Local Govt | National News Video | Parliament Headlines | Politics Headlines | Search

 


Open Day: Wellington’s grand old lady opens its doors

Media release

7 January 2013

Wellington’s grand old lady opens its doors

If the walls could talk, then Wellington’s Government Buildings walls would have plenty to say.

From this Saturday, 12 January until Easter weekend, the 136-year-old former seat of government will be open for visitors to explore and hear some of those stories from the past.

The open days offer the chance for people to view the interior of the building and learn about the history and restoration of the Government Buildings. Wellington’s grand old lady will not disappoint with its sweeping staircases, cast iron fireplaces and kauri clad interiors, showcasing New Zealand's architectural heritage.


“The open days allow visitors to learn about the building’s heritage and stroll through the second largest wooden building in the world”, says DOC Kapiti Wellington Area historic ranger, Yolanda Vogel. “ Once inside there are plenty of fascinating things to look out for including the “hanging” staircases, the Cabinet room where Prime Minister Seddon held Cabinet meetings from 1893-1906 and the 1876 clock.

The Government Buildings were built in 1876 to house Government Ministers and practically the entire Wellington-based public service of the day. Today, Government Buildings is home to Victoria University’s Law School.

Open days take place every Saturday from 12 January until Easter 2013, 10am-4pm with free guided tours held at 11am and 2pm.

http://www.doc.govt.nz/parks-and-recreation/places-to-visit/wellington-kapiti/wellington/government-buildings/


ENDS


© Scoop Media

 
 
 
 
 
Parliament Headlines | Politics Headlines | Regional Headlines

 

Spy Update: Appointment Of GCSB Acting Director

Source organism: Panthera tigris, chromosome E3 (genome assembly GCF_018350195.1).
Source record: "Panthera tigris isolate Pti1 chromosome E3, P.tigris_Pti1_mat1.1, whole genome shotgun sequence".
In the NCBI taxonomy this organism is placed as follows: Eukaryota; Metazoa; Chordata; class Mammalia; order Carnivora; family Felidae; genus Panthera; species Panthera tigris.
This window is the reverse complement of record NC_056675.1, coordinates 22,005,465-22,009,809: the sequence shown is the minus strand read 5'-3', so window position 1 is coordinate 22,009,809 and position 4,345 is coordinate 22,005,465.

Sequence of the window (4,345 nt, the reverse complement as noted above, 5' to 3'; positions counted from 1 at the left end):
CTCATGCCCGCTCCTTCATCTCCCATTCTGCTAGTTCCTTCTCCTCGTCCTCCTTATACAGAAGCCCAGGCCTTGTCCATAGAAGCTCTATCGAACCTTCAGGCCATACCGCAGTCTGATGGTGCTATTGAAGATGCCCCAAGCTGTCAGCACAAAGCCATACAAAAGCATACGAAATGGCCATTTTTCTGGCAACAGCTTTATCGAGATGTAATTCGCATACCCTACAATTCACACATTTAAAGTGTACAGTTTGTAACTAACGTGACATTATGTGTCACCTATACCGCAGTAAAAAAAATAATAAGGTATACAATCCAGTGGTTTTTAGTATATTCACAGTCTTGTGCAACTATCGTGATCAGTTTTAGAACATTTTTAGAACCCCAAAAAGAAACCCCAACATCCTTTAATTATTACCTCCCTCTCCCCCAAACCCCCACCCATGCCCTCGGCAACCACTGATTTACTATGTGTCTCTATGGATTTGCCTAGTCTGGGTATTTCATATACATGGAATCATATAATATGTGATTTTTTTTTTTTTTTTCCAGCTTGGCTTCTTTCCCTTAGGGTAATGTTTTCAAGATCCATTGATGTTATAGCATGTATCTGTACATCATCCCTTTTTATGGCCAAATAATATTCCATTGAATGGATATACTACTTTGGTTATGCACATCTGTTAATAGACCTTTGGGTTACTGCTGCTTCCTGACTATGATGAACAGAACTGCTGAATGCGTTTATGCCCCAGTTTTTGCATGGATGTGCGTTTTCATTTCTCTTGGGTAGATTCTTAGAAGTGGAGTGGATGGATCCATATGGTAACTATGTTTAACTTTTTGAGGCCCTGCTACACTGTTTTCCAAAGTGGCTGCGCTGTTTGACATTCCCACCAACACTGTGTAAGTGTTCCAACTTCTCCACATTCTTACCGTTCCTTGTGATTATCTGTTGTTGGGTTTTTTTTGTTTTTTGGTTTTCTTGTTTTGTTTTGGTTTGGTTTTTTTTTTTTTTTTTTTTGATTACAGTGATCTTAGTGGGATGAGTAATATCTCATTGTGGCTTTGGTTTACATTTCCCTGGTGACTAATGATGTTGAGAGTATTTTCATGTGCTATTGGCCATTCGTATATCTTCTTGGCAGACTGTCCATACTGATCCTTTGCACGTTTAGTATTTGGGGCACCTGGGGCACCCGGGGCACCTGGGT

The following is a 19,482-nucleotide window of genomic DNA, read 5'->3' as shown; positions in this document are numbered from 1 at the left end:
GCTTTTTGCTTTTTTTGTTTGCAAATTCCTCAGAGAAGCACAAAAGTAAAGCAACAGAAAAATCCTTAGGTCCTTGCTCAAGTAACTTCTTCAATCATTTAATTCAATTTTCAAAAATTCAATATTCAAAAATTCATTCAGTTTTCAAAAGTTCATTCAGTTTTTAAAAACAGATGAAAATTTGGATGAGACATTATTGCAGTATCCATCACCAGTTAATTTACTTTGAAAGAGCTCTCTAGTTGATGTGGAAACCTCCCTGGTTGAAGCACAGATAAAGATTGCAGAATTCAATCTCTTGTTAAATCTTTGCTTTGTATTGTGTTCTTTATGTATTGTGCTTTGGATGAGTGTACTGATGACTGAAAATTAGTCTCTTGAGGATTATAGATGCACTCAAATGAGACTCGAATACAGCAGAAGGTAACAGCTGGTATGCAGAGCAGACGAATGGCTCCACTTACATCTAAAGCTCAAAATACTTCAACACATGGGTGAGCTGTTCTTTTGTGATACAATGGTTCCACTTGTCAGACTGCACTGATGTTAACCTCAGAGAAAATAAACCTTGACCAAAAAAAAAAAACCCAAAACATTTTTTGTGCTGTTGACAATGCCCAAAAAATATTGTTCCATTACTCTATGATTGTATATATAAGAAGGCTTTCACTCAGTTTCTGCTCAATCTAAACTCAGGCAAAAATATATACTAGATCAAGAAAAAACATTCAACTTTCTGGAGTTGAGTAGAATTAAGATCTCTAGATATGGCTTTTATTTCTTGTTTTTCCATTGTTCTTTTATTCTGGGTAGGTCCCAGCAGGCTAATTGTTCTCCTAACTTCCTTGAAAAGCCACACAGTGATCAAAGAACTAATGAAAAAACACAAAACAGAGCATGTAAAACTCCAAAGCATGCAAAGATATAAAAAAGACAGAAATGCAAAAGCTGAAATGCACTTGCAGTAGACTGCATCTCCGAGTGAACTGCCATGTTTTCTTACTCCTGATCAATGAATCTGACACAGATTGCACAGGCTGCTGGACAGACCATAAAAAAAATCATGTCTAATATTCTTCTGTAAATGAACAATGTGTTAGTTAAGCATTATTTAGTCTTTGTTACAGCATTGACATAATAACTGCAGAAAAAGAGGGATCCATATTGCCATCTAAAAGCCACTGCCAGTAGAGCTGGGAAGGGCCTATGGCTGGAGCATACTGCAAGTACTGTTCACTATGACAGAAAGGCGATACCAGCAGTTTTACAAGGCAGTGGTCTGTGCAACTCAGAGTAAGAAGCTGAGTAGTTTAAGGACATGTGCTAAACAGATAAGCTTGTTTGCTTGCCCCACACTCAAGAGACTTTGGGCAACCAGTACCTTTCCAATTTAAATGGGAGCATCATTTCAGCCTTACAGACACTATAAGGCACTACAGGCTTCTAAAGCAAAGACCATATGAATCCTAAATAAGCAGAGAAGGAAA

GCSB Chief Legal Advisor Lisa Fong will become the Acting Director of the Government Communications Security Bureau (GCSB) from 15 February 2016, Minister Responsible for the GCSB Christopher Finlayson announced today. More>>

Protests Close Roads: TPP Signed In Auckland

“TPP was signed by Australia, Brunei Darussalam, Canada, Chile, Japan, Malaysia, Mexico, New Zealand, Peru, Singapore, the United States and Viet Nam.” More>>

ALSO:

Emails Behind 'Diplomatic Immunity' Case: Whitehead Report Released

“As previously indicated the conclusions reached by Mr Whitehead’s investigation are not unexpected but they are very disappointing,” Mr Mccully says. “At the heart of the matter is a single email, along with procedural shortcomings, which gave Malaysian officials the impression it would be acceptable for Mr Rizalman to return to Malaysia." More>>

ALSO:

Gordon Campbell: On The Treaty/TPP Overlap, And Iowa

The fears about the ISDS provisions in the Trans Pacific Partnership deal are well-founded. The reality is that there is a sharp uptick in the occurrence of ISDS litigation in developed countries, and even the right wing likes of The Economist have been souring on the process for some time. More>>

ALSO:

Christchurch Red Zone Offers: Fresh High Court Proceedings

Grant Cameron, Solicitor for the Quake Outcasts said “the action seeks judicial review of the Crown’s recent decision to make a fresh offer to purchase properties from uninsured property owners in red zones. More>>

ALSO:

PM's Post-Cabinet Press Conference: Waitangi And TPP

Prime Minister John Key on Tuesday said his office has received an invitation for him to visit the Lower Marae on Waitangi Day, but was waiting for a meeting of the Te Tii Marae Trustees. More>>

ALSO:

Flagged: 'Wrong Colour' Bridge Flag To Change

NZ First: Only 13 days after National trumpeted its legally questionable flag on Auckland Harbour Bridge, it is now coming down because it is the wrong colour... “Mr Key’s latest flag fiasco is another waste of taxpayers' money. Given it is coming down, down is exactly the location where it should remain. More>>

ALSO:

School's In: Children Head Back To School

“Across the whole of this year we expect 61,820 five year olds will begin their primary schooling for the first time,” says the Ministry of Education head of sector enablement and support Katrina Casey. More>>

ALSO:

Dog & Lemon: FBI Disagrees With NZ Government Over Police Chases

Multiple studies, quoted by the FBI, show that once suspects realise they're no longer being chased; they tend to slow down to normal driving speeds and therefore become far less of a risk. The FBI report also categorically rejected the argument that abandoning police chases meant ‘giving in’ to offenders. More>>

ALSO:

Get More From Scoop

 

LATEST HEADLINES

 
 
 
 
 
 
 
 
 
Regional
Search Scoop  
 
 
Powered by Vodafone
NZ independent news